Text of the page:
WHAT MAKES IT WEIRD: Terry Gilliam explained his vision for the milieu he molds in Brazil as one that’s “very much like our world” but “just off by five degrees.” He was shooting for an atmosphere that’s uncannily familiar, something just strange enough to shock the viewer while still highlighting the absurdities of modern existence. Watching Brazil‘s many surreal touches—as when what appears to be a giant boozing tramp peers over a horizon dominated by cooling towers painted sky blue with white clouds—most viewers will conclude Gilliam overshot the five degrees at which he was aiming. But in the unlikely event the rest of the film isn’t strange enough for you, wait for the finale in which Gilliam pulls out reality’s remaining stops, including a scene where a man is literally killed by paperwork.

Original trailer for Brazil

COMMENTS:  Terry Gilliam wasn’t kidding when he located Brazil “somewhere in the Continue reading 85. BRAZIL (1985)

37. TIME BANDITS (1981)

“…Gilliam fearlessly brings the logic of children’s literature to the screen.  Plunging headfirst into history, myth, legend, and fairy tale, Gilliam sends his characters—a boy and six good-natured if rather larcenous little persons (i.e. seven dwarves)—careening through time-twisting interactions with Napoleon, Robin Hood, and Agamemnon (played, respectively, by Ian Holm, John Cleese, and Sean Connery).  The landscape is populated by the giants, ogres, and sinister crones of legend and fairy tale, all in the service of Gilliam’s weird, ecstatic vision.”–Bruce Eder, “Time Bandits” (Criterion Collection essay)

Recommended

DIRECTED BY: Terry Gilliam

FEATURING: Craig Warnock, David Rappaport, David Warner, , Michael Palin, Shelley Duvall, Sean Connery, , Katherine Helmond,

PLOT:  11-year old Kevin is largely ignored by his parents, who are more interested in news about the latest microwave ovens than in encouraging their son’s interest in Greek mythology.  One night, a gang of six dwarfs bursts into his bedroom while fleeing a giant floating head, and Kevin is swept up among them and through an inter-dimensional portal in their scramble to escape.  He finds that the diminutive and incompetent gang is tripping through time robbing historical figures using a map showing holes in the space-time continuum of the universe that they stole from the Supreme Being; things get complicated when Evil devises a plan to lure the bandits into the Time of Legends in order to steal the map for himself.

Still from Time Bandits (1981)

BACKGROUND:

  • Time Bandits is the first movie in what is known as Gilliam’s “Trilogy of Imagination” or “Trilogy of Dreams.”  It deals with the imagination in childhood; the second movie, the bleak Brazil (1985), with adulthood; and the third, Baron Munchausen (1989) with old age.  Gilliam did not intend from the beginning to make three films with similar themes; he only noticed the connection between the three films later, after fans and critics pointed it out.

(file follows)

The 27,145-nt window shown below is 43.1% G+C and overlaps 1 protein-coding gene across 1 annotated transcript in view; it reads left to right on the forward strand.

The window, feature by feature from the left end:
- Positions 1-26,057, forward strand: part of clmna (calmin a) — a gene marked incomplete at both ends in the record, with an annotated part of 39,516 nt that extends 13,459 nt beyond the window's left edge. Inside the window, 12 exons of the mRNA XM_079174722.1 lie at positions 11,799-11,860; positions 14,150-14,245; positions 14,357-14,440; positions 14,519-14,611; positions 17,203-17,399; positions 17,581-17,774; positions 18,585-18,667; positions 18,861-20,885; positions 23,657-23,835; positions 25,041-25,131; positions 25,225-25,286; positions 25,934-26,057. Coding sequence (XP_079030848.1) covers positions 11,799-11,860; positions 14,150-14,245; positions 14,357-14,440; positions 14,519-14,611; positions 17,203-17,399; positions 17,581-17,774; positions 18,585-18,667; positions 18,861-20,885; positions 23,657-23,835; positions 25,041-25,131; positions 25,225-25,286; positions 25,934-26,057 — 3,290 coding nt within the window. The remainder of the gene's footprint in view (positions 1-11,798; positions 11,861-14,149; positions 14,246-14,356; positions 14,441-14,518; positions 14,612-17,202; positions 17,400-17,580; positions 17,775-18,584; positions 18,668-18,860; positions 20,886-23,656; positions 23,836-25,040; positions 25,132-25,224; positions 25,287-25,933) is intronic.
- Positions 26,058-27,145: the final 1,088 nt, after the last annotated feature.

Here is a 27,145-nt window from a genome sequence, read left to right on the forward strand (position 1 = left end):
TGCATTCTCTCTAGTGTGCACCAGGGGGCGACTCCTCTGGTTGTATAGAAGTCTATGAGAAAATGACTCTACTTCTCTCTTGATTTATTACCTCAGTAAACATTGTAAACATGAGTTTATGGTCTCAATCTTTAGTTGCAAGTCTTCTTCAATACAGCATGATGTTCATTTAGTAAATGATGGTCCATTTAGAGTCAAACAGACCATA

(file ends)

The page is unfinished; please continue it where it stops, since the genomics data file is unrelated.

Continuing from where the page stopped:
• Gilliam began the script in an attempt to make something marketable and family-friendly, since he could not find anyone interested in financing his innovative script for Brazil.  The success of the idiosyncratic Time Bandits allowed Gilliam to proceed making imaginative, genre-defying films.
  • The film was co-written by Gilliam with his old Monty Python’s Flying Circus mate Micheal Palin, who is responsible for the snappy dialogue.
  • Ex-Beatle George Harrison helped finance the film, served as executive producer, and is credited with “songs and additional material” for the movie.  Only one Harrison composition is featured, “Dream Away,” which plays over the closing credits.
  • Gilliam shot the entire movie from a low angle to give an impression of a child’s-eye view of the world.
  • Sean Connery was not originally intended to appear in the final scene, but was meant to appear in the final showdown with Evil.  The actor’s schedule did not allow him to appear when the battle was being shot, but Connery suggested that he could play a role in the final scene.  His second, quite memorable, role consists of two shots, filmed in an afternoon.
  • A low budget release, Gilliam’s film cost about $5 million to make but grossed over $42 million.

INDELIBLE IMAGE: The avenging floating head of God appearing out of a cloud of smoke.

WHAT MAKES IT WEIRD:  As an utterly original blend of history, comedy and theology


Original theatrical trailer for Time Bandits

wrapped in Monty Pyhton-eque verbal sparring and presented as a children’s fable, Time Bandits starts with a weird enough design.  As the film continues and the bandits journey from history into myth, the proceedings get more mysterious and existential, until the flick winds up on a shatteringly surreal climax that is bleak enough to supply the most well-adjusted of kiddies with years of nightmares.  As the tagline says, it’s “All the dreams you’ve ever had—and not just the good ones.”

COMMENTS: Sandwiched between the Biblical parody of Life of Brian (1979) and the Continue reading 37. TIME BANDITS (1981)